For tens of years, Pythia the Oracle sat up there, like a roosting chicken. There, at the centre of the unknowing World. On the summit of a bronze tripod she passed her days and nights, her weeks and months, come heat, come cold, come wind, come pigeons.
The veins crimped in the crooks of her knees; her legs buzzed with pins-and-needles (on the days they felt anything at all), while the smoke issuing from the ground wreathed her round with the stench of rotten eggs, and took away her sense of smell and taste. Prophecies afflicted her, making her stomach gripe, and giving her asthma, too. Amid the smoke, words funnelled upwards through her body like termites, swarming.
Once in a while, she sensed some huge upheaval coming – a war, a murder, a curse – and wanted to pitch herself aside before it ripped through her: a volcanic eruption of bad news through the crater of her body. But duty kept her there, impaled on her bronze tripod: Fortune-teller to a frightened world.
Pythia had always wondered how it would feel if, one day, one particular prophecy fumed up out of the stony ground and caught her in the rump: a prophecy about the Oracle of Delphi; a prophecy about her.
Today she felt it.
One moment all the pictures, words, sounds, feelings were in the barren ground, the next they were loose inside her:
… a girl, a boy, a monstrous army, the Delphic…
the one prophecy she had always dreaded.
So, quite simply, she got down. Before it could take shape – while it was still just a smear of colours and noise and bad smells, Pythia the Delphic Oracle got down in the only way she could. Tilting her body, she capsized her tripod. Her puny, wasted legs would not unfold to break her fall, and she landed painfully hard - had to drag herself, using only the strength of her arms, out of the speaking smoke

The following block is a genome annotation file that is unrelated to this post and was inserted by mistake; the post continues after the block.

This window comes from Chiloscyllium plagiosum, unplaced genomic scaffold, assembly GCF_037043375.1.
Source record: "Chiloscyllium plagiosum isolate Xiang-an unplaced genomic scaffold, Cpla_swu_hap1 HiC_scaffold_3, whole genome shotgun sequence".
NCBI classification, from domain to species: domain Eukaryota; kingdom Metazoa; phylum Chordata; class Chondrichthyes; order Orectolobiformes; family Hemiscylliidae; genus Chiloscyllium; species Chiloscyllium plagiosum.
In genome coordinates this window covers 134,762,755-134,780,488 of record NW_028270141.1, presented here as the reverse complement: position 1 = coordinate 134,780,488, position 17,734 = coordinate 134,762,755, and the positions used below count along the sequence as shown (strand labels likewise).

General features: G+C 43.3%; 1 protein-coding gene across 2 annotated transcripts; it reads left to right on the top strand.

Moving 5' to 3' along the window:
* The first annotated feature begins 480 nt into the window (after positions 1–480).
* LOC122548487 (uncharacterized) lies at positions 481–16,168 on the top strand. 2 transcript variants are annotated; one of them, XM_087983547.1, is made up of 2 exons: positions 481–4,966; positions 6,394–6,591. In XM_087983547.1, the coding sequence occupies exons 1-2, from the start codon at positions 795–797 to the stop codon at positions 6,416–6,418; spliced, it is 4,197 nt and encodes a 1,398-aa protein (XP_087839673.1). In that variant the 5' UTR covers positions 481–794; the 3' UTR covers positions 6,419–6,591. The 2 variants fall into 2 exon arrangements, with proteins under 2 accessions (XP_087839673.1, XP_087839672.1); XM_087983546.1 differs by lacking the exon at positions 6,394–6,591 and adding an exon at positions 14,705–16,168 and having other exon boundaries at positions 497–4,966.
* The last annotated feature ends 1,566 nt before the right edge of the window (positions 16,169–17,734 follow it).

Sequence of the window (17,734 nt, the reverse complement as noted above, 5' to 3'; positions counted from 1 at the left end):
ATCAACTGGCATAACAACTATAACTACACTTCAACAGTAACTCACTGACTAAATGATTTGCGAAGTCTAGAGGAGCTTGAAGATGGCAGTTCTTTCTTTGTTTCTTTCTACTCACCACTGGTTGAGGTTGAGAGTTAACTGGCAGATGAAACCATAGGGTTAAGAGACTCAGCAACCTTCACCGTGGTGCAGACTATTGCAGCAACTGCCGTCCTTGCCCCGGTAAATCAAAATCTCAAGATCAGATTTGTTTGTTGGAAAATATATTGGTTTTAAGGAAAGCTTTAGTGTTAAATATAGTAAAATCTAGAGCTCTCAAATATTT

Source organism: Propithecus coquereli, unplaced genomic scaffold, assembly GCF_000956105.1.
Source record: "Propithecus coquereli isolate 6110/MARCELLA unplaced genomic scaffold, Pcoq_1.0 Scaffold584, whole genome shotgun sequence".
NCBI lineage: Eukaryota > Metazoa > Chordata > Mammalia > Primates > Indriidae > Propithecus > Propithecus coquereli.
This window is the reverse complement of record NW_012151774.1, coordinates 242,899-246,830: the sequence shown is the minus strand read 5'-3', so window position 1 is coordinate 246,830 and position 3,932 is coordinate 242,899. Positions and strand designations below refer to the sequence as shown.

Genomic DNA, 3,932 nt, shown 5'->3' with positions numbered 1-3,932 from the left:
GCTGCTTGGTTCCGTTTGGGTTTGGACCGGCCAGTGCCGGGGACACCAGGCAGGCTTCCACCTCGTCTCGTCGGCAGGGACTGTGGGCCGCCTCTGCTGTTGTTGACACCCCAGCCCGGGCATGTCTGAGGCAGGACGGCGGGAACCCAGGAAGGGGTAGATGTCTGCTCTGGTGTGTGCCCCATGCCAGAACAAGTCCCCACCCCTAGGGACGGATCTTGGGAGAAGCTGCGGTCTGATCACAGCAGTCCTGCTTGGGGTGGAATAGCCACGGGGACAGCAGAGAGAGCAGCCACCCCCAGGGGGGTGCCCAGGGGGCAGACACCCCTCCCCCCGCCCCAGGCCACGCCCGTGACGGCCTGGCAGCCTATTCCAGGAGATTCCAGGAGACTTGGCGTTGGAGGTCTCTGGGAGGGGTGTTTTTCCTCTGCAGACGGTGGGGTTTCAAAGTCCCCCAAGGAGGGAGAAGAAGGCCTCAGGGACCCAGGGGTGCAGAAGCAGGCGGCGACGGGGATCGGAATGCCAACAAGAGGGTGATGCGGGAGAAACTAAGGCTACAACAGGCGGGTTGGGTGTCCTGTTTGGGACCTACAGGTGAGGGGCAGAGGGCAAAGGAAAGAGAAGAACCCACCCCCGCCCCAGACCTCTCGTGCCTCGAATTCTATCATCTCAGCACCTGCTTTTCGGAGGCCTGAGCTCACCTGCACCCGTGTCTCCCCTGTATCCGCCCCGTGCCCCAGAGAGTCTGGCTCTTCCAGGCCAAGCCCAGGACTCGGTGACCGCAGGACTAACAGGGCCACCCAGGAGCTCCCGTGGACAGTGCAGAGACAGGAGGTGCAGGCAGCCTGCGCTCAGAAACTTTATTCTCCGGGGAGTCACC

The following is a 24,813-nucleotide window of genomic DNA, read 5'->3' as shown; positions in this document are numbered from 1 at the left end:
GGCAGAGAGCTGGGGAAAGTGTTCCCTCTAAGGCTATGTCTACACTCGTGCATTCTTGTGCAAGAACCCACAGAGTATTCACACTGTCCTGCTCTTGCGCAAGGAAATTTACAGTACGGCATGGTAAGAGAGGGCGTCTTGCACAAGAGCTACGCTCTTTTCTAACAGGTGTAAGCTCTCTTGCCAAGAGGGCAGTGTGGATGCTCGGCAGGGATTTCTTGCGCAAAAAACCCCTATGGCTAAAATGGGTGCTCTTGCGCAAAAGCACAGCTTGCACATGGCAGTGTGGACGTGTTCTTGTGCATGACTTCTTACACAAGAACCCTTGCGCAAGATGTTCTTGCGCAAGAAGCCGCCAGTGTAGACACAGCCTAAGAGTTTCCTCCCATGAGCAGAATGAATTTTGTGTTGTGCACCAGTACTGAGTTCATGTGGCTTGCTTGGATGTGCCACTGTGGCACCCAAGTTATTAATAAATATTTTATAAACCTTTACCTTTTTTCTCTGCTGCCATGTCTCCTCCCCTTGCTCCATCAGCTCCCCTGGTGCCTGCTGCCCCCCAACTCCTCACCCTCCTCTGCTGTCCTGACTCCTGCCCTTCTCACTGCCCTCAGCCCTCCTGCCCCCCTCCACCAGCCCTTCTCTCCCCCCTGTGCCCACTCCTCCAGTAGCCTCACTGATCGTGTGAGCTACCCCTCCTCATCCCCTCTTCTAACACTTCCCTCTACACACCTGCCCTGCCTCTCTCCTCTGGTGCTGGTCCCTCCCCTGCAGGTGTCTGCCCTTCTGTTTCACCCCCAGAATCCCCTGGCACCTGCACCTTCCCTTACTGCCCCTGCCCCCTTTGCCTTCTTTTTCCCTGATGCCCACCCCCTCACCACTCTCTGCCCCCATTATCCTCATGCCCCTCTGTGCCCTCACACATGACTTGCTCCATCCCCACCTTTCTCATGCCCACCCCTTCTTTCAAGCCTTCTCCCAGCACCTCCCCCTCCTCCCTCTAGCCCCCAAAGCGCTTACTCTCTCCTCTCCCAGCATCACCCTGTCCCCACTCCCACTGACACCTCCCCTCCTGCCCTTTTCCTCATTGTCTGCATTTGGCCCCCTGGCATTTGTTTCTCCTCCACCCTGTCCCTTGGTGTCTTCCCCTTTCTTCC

… a place under the ground… a mountain piercing the clouds…
trying to shake the words out of her hair as she went. Asthma clutched tight hold of her windpipe and she wondered if she might die then and there, on the ground; at least she would not know, would not feel the knowledge embed itself in her skull like a pebble from a slingshot.
She had seen what that did to people. They thought they wanted to know what life held in store for them – thought it would help them be ready…. But that was before she told them: their Certain Unavoidable Future.
Pythia scrabbled as far as the bushes. The gods must not see her deserting her post! They would never allow it. What master tolerates a runaway slave to escape unpunished? So, in terror of the blades of sunlight slicing through the silvered clouds, she lay there among the scrub and thistles, still able to see wisps of prophecy curling out of the ground.
Of course she wanted to Know. What would that prophecy have said? What had she missed hearing? Just what did Fate have waiting for her? But she had warned enough poor fools: Don’t ask! Better not to know! She took her own advice now and resisted the whispering smoke.
Though the circulation came back to her legs - a roaring, prickly pain - the use of her legs did not; the muscles had shrivelled. So, with a broken branch, she hooked and dragged the fallen tripod into the bushes too, and used it to fashion herself a pair of bronze crutches.
Then she set off to beg her way through the world. She deliberately avoided choosing which way to go. Let the Future take her where it inevitably would.
Just so long as it did not tell her in advance.